Commercial mortgage lending by insurers rose slightly in the first half of 2016, though their allocations to the sector decreased slightly, according to the latest survey by the CRE Finance Council and Trepp.

The 27 survey participants (including two new lenders) added $21.5 billion of new mortgages in first-half 2016. That was a $1.7-billion increase over the prior year.

Commercial mortgage holdings averaged 10.68% of total invested assets for survey participants in the first half of 2016. Holdings ranged from a high of 17.58% to a low of 2.21%.

Insurance companies compete with banks and the commercial mortgage bond market to finance commercial real estate, particularly multifamily property and office buildings, though they tend to focus on higher quality properties in primary markets.

The multifamily and office sectors led originations in the first half, with 28% and 25% of the total dollar volume, respectively. Retail and industrial represented 21% and 16% of total originations, respectively.

The credit quality of insurance companies’ mortgages, as measured by the new Commercial Mortgage (CM) Test Scores, appears to be good. Based on data collected on approximately 62% of new originations, a vast majority (93%) of the insurance companies maintained high concentrations to both CM1 and CM2 categories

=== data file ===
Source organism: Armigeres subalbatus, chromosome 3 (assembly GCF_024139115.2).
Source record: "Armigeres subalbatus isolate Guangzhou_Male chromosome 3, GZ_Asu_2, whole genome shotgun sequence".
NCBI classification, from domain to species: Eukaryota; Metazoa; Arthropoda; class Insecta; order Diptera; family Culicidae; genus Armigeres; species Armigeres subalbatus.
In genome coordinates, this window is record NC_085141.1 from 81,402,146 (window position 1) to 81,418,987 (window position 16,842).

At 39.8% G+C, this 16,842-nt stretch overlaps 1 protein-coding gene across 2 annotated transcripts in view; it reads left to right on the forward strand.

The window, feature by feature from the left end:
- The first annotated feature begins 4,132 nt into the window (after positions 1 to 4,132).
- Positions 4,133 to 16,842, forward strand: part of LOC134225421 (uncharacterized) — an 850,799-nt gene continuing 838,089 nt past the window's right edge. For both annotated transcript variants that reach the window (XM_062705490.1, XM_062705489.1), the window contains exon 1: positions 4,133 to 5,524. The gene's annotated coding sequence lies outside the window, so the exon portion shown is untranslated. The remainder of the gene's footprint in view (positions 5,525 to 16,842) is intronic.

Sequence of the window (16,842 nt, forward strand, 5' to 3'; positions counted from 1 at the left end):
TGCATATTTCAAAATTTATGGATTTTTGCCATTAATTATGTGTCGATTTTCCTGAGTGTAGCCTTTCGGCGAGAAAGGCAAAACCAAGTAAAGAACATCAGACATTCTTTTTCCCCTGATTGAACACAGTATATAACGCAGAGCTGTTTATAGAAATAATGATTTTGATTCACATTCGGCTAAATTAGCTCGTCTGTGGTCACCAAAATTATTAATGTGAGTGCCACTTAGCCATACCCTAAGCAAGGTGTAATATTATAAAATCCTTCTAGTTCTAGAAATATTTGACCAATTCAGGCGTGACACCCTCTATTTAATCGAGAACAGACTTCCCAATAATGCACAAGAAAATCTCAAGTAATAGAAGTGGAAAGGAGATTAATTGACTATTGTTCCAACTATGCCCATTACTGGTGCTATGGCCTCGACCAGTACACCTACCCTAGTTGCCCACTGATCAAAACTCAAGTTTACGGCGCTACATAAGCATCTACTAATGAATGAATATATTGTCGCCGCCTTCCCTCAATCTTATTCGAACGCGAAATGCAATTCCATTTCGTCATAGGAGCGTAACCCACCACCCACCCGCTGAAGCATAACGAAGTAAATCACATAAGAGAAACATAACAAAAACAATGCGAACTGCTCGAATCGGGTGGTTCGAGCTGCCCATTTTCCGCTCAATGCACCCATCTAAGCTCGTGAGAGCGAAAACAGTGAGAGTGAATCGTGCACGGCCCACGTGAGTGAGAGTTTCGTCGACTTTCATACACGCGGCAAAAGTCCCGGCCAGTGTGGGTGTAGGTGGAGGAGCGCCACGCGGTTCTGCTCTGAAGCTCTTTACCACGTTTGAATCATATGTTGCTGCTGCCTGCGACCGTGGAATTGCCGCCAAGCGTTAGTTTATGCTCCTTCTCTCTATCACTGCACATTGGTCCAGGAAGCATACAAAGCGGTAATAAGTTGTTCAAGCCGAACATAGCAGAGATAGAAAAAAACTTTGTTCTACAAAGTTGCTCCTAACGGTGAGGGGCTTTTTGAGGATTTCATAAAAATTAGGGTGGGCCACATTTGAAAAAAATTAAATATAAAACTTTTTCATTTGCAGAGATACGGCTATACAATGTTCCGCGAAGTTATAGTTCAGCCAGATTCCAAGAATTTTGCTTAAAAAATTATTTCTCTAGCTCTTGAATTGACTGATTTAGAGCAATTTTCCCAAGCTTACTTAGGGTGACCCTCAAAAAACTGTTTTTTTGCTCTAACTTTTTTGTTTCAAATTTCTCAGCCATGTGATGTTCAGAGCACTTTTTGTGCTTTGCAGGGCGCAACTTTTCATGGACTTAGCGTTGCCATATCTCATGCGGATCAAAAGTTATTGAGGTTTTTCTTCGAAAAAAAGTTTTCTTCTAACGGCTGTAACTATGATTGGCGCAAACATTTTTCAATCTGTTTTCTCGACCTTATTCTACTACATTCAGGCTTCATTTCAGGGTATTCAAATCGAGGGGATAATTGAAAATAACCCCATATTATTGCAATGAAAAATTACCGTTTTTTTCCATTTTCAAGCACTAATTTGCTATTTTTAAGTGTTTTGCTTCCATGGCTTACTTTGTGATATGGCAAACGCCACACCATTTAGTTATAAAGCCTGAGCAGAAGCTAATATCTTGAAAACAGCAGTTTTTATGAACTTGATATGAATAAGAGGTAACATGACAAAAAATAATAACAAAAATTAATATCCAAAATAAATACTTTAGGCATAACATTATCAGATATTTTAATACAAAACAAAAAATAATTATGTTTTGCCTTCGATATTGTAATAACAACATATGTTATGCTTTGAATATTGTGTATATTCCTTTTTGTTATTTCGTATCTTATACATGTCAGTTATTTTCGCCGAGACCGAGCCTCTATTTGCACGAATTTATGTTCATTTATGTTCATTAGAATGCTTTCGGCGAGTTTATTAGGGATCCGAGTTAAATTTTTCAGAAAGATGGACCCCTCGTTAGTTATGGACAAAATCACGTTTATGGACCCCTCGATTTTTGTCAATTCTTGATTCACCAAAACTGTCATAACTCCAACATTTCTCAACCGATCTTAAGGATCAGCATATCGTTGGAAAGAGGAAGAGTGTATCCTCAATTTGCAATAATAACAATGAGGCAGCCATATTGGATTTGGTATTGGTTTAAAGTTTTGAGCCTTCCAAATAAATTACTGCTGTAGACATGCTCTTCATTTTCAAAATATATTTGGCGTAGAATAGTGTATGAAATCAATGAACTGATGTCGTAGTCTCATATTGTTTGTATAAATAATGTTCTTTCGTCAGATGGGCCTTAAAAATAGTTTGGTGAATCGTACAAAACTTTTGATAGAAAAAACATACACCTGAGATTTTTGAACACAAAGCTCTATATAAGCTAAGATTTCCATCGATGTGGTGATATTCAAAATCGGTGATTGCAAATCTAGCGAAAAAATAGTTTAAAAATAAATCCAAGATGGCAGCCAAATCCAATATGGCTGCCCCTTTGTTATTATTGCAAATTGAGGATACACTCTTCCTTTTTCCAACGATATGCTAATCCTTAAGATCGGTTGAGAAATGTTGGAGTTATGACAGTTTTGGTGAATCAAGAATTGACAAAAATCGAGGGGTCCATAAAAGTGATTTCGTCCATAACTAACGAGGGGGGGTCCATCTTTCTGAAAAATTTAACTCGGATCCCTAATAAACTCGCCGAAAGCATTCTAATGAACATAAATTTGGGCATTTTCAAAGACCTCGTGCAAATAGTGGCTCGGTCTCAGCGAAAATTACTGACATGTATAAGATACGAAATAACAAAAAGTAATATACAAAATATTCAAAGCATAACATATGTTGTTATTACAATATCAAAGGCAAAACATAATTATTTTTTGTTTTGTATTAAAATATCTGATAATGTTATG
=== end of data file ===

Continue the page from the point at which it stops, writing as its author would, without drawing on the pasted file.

Among other credit metrics, the weighted average loan-to-value ratio dropped by approximately 8 percentage points, indicating that borrowers had higher levels of equity. However debt service coverage ratio declined by 0.17 of a percentage point for new originations when compared to year-end 2015 levels. The weighted-average LTV and DSCR on new business loans as of first-half 2016 was reported at 51.4% and 2.07x, respectively.

While originations did not rise dramatically, insurers still appear to have refinanced loans held as collateral for mortgage bonds or in bank portfolios  Approximately 94% of the new originations were fixed-rate loans and roughly 90% of the new originations came from “new business/financing,” which could include refinancing of maturing loans from elsewhere.

These breakouts are almost at the same levels from the year earlier.

The biannual survey tracked the performance of commercial mortgage investments across 27 insurance companies with a combined $217 billion in loan exposure. 

The survey data provide investment performance results over a six-month period and serve as a benchmarking tool for participants. Members contributed data from their general accounts for the first half of 2016, as well as from subsidiaries in order to fully capture performance of any sub-performing or non-performing loans in these entities.h

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